Transfer: 10 Years Later will be held as a post conference workshop
following NIPS 2005, on Friday, December 9, at the
Westin Resort and Spa in Whistler,
British Columbia, Canada.
Inductive transfer or transfer
learning refers to the problem of retaining and applying the
knowledge learned in one or more tasks
to efficiently develop an effective hypothesis for a new task.
While all learning
involves generalization across problem instances, transfer learning
emphasizes the transfer of knowledge across domains, tasks, and
distributions that are similar but not the same. For example,
learning to recognize chairs might help to recognize tables; or
learning to play checkers might improve the learning of chess. At
NIPS95 a two-day workshop on "Learning to Learn" that focused on the
need for lifelong machine learning methods that retain and reuse
learned knowledge. This NIPS 2005 workshop will examine
the progress that has been made in ten years, the questions and
challenges that remain, and the opportunities for new applications
of inductive transfer systems.
Please see the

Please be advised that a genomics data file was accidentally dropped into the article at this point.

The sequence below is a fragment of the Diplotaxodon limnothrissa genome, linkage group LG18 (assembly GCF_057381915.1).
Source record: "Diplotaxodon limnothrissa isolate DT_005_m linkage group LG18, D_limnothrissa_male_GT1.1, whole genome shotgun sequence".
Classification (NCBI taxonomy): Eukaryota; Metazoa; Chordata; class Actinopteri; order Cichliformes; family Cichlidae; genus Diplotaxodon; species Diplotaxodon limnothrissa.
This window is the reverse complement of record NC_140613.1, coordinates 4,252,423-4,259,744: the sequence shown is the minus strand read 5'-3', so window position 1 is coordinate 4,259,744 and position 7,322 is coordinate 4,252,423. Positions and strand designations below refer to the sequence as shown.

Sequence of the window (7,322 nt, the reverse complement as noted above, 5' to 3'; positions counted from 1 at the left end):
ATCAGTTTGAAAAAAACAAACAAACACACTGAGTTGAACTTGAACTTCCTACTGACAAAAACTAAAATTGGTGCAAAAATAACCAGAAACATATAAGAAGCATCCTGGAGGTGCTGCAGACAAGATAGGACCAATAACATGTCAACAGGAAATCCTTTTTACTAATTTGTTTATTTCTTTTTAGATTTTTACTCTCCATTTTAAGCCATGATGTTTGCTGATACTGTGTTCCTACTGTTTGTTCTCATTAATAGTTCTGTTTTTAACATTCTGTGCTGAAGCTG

call for participation for more information on how to submit
of the workshop are:
Rich Caruana -
Foundations / Survey of accepted theory
Shai Ben-David - New directions/Open questions, ML
Theodoros Evgeniou - New directions/Open questions,
Tom Dietterich - Transfer Learning in the CALO
Project (Cognitive Assistant that Learns and
Morning: Progress? Why does learning
with zero prior knowledge continue to dominate
Afternoon: What are the three most important problems to work
on in future research?
A related workshop "Interclass
Transfer: why learning to recognize many objects is easier than
learning to recognize just one" will take place the following day,
Saturday, December 10. We are coordinating with the
organizers of this other workshop so that they will provide
complementary perspectives on these closely related topics.
This is great opportunity to learn more about an important and
growing area of Machine Learning.